PayScale’s Latest Report Shows That the Gender Pay Gap Is Real
Look at PayScale’s Gender Pay Gap report, and one thing will stand out right away: women still earn less than men. There’s no industry in which women earn as much or more than men, even after controlling for factors like years of experience, skills, education, and company size. So, while the controlled gender pay gap of 2.7 percent, or 97 cents on the dollar, is smaller than the stats you usually hear – 78 cents for every dollar a man earns, for example, according to the White House – it still represents a real disparity in pay, and one that can’t be explained away by choice of occupation or the experience lost due to time out to care for children.
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A few highlights from the report:
- The gender pay gap is highest between married men with children and married women with children.
- Married men earn the highest salaries, and single moms the lowest. Married men with children make median salaries of $67,900; those who do not have children earn $60,800. Single moms make $38,200 (median, uncontrolled for other factors) and $45,500 (median, controlled for factors like job, experience, etc.).
- Men’s salaries increase until ages 50 to 55, where they level off at a median salary of $75,000; women’s salaries plateau between the ages of 35 to 40 at a median of $49,000.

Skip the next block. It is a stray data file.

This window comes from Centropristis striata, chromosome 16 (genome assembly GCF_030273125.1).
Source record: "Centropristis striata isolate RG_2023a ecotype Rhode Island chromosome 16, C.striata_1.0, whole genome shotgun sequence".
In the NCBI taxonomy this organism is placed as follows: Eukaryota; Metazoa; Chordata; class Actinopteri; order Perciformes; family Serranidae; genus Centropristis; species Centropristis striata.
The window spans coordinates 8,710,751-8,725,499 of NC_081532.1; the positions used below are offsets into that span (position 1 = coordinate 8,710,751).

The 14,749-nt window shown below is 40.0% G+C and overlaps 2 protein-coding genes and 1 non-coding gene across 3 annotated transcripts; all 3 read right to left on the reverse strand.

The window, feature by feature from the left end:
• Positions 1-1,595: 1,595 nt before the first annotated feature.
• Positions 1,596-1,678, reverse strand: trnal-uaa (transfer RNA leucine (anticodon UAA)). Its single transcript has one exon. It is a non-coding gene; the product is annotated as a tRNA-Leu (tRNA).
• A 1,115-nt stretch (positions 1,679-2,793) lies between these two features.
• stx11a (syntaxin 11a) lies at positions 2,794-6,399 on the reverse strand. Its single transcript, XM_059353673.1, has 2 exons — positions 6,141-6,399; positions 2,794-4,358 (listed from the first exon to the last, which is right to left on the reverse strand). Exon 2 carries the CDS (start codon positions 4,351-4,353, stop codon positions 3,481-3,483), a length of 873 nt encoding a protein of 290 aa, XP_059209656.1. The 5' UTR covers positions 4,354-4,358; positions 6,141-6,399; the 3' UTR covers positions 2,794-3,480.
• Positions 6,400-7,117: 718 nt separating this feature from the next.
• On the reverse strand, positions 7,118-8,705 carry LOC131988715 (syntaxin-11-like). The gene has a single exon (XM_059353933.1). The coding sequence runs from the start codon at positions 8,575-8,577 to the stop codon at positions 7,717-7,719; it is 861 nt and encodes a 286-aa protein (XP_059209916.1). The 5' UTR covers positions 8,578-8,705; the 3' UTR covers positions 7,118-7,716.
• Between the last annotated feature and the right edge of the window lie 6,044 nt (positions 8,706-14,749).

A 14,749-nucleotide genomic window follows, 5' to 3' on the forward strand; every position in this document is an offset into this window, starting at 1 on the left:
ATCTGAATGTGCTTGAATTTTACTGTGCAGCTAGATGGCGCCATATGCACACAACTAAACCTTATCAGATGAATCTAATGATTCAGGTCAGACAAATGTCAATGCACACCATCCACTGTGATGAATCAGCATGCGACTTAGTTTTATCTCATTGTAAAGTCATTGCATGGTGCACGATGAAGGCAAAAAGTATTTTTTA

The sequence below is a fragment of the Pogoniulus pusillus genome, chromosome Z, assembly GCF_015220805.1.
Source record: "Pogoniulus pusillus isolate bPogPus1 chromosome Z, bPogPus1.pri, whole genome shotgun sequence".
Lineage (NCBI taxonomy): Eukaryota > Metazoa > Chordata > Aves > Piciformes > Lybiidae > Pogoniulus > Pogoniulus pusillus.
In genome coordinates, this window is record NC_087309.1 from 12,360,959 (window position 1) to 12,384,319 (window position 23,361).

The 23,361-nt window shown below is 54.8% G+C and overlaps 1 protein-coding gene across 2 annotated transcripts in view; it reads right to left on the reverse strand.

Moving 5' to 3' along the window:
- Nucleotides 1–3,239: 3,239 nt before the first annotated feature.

- The tech industry has the smallest controlled (1.4 percent) and uncontrolled (20.7 percent) pay gaps, until you get to the executive level, where the controlled gender pay gap of 5.6 percent is slightly higher than other industries. In general, the pay gap gets wider the higher up the ladder you go: male executives earn 32.8 percent more than female executives (uncontrolled) and 6.1 percent more (controlled).
- The highest overall controlled pay gap is for Gen X (3.6 percent).
- The pay gap increases with more education: PhD holders have the highest controlled pay gap (5.1 percent), followed by MBA holders (4.7 percent), and MDs (4.6 percent).
Perhaps the biggest surprise is that men were more likely to report that they prioritize home and family obligations over work (52 percent, compared with 46 percent of women) – pretty much the opposite of what you might expect.
On the other hand, the more often women report prioritizing home and family over the work, the larger the controlled pay gap becomes, suggesting that women who are up front about their desire to concentrate more energy on their personal lives are punished at work.
Erin Reid’s research at the Boston University School of Management found that women who desire time with family are more likely than men to ask for and receive formal accommodations, like a reduced schedule.
“In contrast, many men found unobtrusive, under-the-radar ways to alter the structure of their work (such as cultivating mostly local clients, or building alliances with other colleagues), such that they could work predictable schedules in the 50 to 60 hour range,” she writes at Harvard Business Review. “In doing so, they were able to work far less than those who fully devoted themselves to work, and had greater control over when and where those hours were worked, yet were able to ‘pass’ as ideal workers, evading penalties for their noncompliance.”
Should women combat the problem by adopting a similar approach? Maybe – although studies that show men and women are perceived differently at work might suggest that this tactic would be less successful for female workers.
“If a man’s office is dark on a Wednesday afternoon, people assume he’s at a closing. If a woman’s office is dark, people assume she’s at the playground,” says Debbie Epstein Henry, the president of Flex-Time Lawyers, in an interview with The Atlantic.
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